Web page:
I refer, of course, to the recent encounter between President Bush’s derrière and Matt Frei, butt-kisser extraordinaire. Not for Frei are half-measures and almost-there’s, like standard BBC reporting which, while undoubtedly deferrential to power, typically affects at least a pretense of concern about ‘balance’ and ‘impartiality’. No: Frei is content with nothing less than total and utter servility to power, and by God no amount of ethical standards or (perish the thought!) residual journalistic integrity will stand in his way.
This is the man who, in April 2003, informed BBC viewers that:
“There’s no doubt that the desire to bring good, to bring American values to the rest of the world, and especially now to the Middle East… is now increasingly tied up with military power”,
and who, following the massacre of 24 Iraqi civilians by U.S. marines in Haditha, dared to ask:
“How and why have the liberators ended up killing the liberated?”
But in his most recent interview, with President Bush to be broadcast on ‘Newsnight’ tonight, Frei took obsequiousness to new and grotesque levels. In the spirit of St. Valentine’s day, Frei boldly began the first BBC interview with the U.S. President for seven years by flirtatiously informing him of his high approval ratings in African states. After a bit of fluff from Bush (”mine is a mission of mercy and a mission of the cold realism of the world in which we live”), he got down to the nitty-gritty:
“Frei: Your administration has given $15bn to treat Aids in Africa?
Mr Bush: Yeah.
Frei: Which is an unprecedented amount of money, and you want to double that amount yet again?
Mr Bush: Yeah.
Frei: This is a huge commitment. And, yet, the administration and you, personally, don’t seem to be getting a lot of credit for it.
Mr Bush: Yeah – you know, this is kind of tied to your first question about polls. Polls are nothing more than just, like, a puff of air. What matters is results. And, ultimately, people will be able to make, you know, an objective judgment of a president and his administration and, in this case, a country’s commitment. And so I care really about is the results of the programmes. I hope by now people have learned that I’m not one of these guys that – really gives a darn about elite opinion. What I really care about is, are we saving lives? And in this case, we are. As I mentioned in my speech that you kindly listened to – when I first went to Sub-Saharan Africa, 50,000 were receiving antiretrovirals. Today, 1.3 million. And that’s a lot in a very quick period of time. But, there’s so much more suffering. And that’s why I’ve called for a doubling of aid. The good news is, it’s not just America. As I mentioned in my speech, the G8 nations also are supporting this very important initiative. And, you know, it’s… like an effort of mercy.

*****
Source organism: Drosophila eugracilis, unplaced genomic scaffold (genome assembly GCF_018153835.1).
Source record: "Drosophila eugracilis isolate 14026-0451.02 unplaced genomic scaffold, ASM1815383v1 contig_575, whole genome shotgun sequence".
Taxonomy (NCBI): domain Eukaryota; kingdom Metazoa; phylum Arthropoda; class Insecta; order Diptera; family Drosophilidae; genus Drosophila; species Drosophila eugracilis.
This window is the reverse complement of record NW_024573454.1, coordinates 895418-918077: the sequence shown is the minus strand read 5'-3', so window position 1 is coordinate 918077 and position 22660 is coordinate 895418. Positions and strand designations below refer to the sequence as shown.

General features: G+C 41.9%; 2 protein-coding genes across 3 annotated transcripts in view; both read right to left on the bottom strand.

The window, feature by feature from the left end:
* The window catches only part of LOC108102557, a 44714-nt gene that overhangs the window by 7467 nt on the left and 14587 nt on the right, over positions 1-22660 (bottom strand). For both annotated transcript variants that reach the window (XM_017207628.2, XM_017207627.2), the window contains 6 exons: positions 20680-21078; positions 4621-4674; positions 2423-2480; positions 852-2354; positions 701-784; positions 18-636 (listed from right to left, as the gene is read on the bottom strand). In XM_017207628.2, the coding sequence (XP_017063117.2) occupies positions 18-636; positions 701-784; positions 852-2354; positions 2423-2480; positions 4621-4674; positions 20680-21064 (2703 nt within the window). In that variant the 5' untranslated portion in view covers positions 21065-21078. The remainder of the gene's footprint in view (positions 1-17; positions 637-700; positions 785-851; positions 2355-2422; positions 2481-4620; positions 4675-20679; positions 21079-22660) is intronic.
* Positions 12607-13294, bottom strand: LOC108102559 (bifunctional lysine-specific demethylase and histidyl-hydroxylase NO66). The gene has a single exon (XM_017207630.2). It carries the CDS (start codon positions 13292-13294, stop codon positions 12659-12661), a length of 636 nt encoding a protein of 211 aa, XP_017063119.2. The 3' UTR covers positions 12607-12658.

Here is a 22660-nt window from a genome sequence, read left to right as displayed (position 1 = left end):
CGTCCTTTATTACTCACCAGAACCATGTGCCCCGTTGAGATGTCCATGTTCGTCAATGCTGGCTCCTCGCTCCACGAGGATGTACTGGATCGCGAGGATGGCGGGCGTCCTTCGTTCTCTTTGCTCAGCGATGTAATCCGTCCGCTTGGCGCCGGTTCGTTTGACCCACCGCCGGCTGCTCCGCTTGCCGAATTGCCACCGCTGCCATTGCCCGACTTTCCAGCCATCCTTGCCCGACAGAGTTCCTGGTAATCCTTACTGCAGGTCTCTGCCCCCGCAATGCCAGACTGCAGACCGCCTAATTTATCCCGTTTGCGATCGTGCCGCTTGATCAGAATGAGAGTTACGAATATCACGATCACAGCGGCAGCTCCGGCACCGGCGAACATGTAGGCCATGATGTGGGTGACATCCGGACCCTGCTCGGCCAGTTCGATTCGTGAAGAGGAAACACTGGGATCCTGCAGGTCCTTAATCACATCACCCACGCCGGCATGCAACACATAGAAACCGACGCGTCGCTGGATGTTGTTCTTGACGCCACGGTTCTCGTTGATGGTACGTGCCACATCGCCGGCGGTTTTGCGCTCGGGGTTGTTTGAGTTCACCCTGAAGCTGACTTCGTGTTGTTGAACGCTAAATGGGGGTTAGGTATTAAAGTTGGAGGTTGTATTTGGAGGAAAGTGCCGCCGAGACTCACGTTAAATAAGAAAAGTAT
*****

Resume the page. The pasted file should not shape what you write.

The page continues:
Frei: But, it has made a huge difference, hasn’t it? So…
Mr Bush: Yeah.
Frei: Why not take some credit for it?
Mr Bush: Because it’s just not my nature, you know?”
You can feel Frei’s heart melt at this point: the man’s in love. Bush the Saviour of Africa safely established, Frei moved on to the next item on Bush’s agenda: Darfur. Why, he demanded, are you refusing to send troops to stop the “genocide”? This whole line of questioning implies that Bush’s failing, should one exist, is that he has been too reluctant to conduct military interventions abroad, a “criticism” which suits the establishment just fine. Feeling extra generous, Frei fearlessly proceeded to present Bush with an opportunity to criticise China:
“Yesterday, Steven Spielberg – the Hollywood director – pulled out of the Beijing Olympics over Darfur. He said the Chinese aren’t doing enough to stop the killing in Darfur. Do you applaud his move?”
How courageous! A lesser journalist might have taken the opportunity of an interview with the President of the United States of America to challenge American policies, but not Frei. He is not afraid to ask Bush exactly what Bush wants to be asked.
After allowing Bush to blather on (unchallenged, of course) for a bit about how “America’s soul is enriched” and her “spirit…enhanced when we help people who suffer”, Frei teased the President that “there’s only one country, really, that the wider world will associate with you”: Iraq. “Are you happy about that?” This absurd question is the journalistic equivalent of saying: ‘go on, just talk about what you want to talk about while I sit back and get lost in your eyes.’ But how’s this for stinging criticism?:
“But, do you regret, rather, I should say that you didn’t listen to your – some of your commanders earlier, to send more troops to Iraq to achieve the kind of results that we’re seeing now?”
That one must have had Bush trembling in his boots. You can hear Frei struggling to force even this mild attempt at “criticism” from his enraptured face. ‘Why, Mister President, did you wait so long to escalate the occupation of Iraq to current levels, when the peace and happiness that has resulted from the surge could have been achieved so much earlier?’ ‘I did follow advice from my commanders’, sez Bush, and on we move. In a frankly heroic display of single-minded determination, Frei studiously avoided mentioning any other possible criticisms of the invasion and occupation – the staggering death toll, the campaign flagrant lies on which the war was based, the fundamental illegality of the whole enterprise, and so on. Such topics are not fit for polite conversation.
The rest of the interview continued in this vein, with Frei questioning whether Bush’s confessed sanctioning of torture might “send the wrong signal to the world”, clearly grasping the fact that the big problem with torture is its potential to damage America’s PR.
And then it was over. Frei left with Bush’s number in his pocket, a second date sure to follow, and the BBC once again covered for a war criminal with the blood of over a million Iraqis on his hands. And counting.